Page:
Despite the benefits associated with Green Resources' activities in Uganda – including some employment opportunities, provision of some important health services and infrastructure – benefits on which the company makes claims to corporate social responsibility, there is another story. Our fieldwork – including interviews and focus group discussions with around 150 women and men living in villages both within and directly adjacent to the forestry plantations – points to the social, ecological and political challenges associated with the arrival of this company in Uganda. We highlight just some of these issues here, before turning to consider what this means for the future of carbon trading initiatives for development in Uganda, and more broadly.

The human costs

From the beginning, Green Resources' activities have had profound impacts for local people. Establishing Green Resources' plantations, for example, required the re-location of many people. No compensation has been paid to those affected. Some village members describe being 'chased away' by the company, sometimes violently, and in the process losing crops and household items vital to their livelihoods. As a result of forced resettlement, many people describe now being distanced from important cultural sites – including a sacred Walumbe tree in Bukaleba Central Forest Reserve, as well as family burial grounds. Many people spoke of the desecration of sacred sites, including the plantation being located directly on top of burial grounds.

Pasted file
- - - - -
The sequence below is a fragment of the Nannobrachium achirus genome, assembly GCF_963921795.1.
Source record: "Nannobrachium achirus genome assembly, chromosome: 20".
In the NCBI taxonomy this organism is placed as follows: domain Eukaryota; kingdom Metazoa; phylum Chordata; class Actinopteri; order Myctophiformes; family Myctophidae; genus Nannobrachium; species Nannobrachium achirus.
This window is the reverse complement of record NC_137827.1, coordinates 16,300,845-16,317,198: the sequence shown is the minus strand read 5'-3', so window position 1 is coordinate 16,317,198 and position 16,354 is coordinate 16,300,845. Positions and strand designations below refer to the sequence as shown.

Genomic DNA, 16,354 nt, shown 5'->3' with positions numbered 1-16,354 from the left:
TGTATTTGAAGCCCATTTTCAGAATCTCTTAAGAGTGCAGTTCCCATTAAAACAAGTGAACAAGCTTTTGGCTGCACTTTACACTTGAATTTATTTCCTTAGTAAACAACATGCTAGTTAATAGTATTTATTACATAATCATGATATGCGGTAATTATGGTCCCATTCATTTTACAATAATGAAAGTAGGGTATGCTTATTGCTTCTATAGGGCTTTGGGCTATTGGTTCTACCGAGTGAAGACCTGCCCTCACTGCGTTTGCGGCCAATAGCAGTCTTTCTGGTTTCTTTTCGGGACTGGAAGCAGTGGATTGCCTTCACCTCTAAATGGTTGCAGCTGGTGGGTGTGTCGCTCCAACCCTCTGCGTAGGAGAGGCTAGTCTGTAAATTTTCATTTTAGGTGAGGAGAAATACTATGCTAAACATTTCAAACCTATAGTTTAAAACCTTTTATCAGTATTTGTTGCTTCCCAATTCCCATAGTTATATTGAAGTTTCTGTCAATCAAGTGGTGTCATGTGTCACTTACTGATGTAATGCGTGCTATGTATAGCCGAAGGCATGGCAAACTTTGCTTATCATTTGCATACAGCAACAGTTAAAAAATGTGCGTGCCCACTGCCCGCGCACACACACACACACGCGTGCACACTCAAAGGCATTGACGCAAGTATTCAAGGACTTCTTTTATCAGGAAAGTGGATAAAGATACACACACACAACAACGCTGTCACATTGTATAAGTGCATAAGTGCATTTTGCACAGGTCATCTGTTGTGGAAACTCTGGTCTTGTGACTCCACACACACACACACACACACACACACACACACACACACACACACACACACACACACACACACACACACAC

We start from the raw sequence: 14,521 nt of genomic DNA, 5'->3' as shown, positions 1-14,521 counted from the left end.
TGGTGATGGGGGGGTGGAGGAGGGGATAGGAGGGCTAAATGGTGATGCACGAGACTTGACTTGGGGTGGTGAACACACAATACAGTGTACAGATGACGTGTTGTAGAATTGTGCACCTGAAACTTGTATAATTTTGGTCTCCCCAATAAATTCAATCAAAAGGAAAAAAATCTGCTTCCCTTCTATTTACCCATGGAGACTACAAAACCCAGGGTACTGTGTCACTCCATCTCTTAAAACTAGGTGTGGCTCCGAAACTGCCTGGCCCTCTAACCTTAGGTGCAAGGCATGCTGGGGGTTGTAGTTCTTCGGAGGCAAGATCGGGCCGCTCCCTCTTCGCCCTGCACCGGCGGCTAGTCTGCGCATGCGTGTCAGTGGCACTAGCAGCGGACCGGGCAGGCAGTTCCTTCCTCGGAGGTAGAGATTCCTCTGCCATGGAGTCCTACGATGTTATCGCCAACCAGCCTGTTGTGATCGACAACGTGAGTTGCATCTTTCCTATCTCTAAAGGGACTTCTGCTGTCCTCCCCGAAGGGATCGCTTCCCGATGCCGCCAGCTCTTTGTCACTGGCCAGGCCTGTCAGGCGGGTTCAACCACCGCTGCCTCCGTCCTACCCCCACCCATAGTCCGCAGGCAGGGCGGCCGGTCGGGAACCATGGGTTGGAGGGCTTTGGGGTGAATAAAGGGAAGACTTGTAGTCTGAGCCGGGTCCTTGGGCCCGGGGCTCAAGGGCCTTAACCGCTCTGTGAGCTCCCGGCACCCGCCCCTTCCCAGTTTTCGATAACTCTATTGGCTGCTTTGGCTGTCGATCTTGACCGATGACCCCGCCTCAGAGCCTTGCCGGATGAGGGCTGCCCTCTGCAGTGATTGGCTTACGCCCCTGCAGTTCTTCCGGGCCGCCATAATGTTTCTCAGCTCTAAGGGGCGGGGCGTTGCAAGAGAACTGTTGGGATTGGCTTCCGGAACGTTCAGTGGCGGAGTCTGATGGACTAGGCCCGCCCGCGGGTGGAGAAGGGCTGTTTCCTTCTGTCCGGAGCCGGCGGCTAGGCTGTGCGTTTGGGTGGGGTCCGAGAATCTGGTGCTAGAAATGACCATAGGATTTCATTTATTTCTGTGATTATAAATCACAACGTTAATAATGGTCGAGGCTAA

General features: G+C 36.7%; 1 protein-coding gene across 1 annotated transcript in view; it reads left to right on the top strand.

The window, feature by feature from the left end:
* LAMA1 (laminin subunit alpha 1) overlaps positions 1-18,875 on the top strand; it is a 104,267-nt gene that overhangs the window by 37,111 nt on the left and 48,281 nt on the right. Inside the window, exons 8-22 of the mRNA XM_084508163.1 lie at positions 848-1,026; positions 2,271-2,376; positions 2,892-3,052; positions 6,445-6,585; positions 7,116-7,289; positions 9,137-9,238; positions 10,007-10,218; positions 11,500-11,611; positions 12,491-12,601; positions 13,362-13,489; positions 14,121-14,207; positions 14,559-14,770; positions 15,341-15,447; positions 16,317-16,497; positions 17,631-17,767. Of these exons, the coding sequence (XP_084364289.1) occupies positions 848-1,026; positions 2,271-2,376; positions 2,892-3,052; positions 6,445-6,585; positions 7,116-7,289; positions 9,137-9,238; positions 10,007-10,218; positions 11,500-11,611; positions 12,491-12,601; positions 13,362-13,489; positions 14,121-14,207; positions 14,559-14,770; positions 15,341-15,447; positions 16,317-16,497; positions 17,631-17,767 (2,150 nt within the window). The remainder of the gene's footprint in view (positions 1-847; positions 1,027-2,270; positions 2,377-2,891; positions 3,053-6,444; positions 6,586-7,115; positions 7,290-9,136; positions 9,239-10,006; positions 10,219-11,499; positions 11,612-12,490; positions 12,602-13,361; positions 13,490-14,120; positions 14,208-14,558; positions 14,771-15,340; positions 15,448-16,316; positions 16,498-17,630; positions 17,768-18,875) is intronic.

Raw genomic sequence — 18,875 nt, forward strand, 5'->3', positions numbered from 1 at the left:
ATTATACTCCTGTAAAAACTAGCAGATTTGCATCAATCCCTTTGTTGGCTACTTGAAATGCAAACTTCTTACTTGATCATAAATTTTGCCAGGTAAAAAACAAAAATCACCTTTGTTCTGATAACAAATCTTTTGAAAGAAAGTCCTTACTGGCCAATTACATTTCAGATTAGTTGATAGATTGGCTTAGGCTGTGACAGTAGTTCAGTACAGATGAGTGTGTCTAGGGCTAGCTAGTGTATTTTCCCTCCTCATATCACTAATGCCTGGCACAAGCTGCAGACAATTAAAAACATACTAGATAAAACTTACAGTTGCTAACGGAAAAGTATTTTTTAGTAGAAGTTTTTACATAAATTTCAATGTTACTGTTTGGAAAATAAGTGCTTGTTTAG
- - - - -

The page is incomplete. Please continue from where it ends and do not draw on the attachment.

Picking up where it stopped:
Food insecurity has also been intensified for many community members. The Central Forest Reserves (location of the plantations) have historically been important areas for crop cultivation and animal grazing (although there is contestation about whether this is a legal activity). Yet these are the very lands which communities have lost access to as an outcome of the license arrangement between the company and the Central Government. Some villagers also described the company encroaching onto designated community land, further reducing land availability and intensifying vulnerability to food shortages. In short, many people are describing a landscape that is literally being over-taken by trees, leaving little space to carve out viable livelihoods at the local level.

Many described taking employment with the company as a strategy to generate an income, thereby creating the means to purchase food (and other vital needs) for their household. Yet amongst those employed by the company (in the nursery and in the plantations), there are also concerns about workers' conditions and rates of pay. For example, some people reported being required to buy their own safety equipment and tools, while others spoke of low rates of pay and delays in payment, with little recourse to the company.

Limited employment opportunities also create divisions amongst community members; between those benefitting from the company, and those who do not (including older members of the community who are unfit for the physical work required). This division is intensified when local people are employed in the role of plantation security officers – and are therefore responsible for ensuring fellow community members do not 'trespass', and enforcing fines and/or jail sentences in cases where this occurs.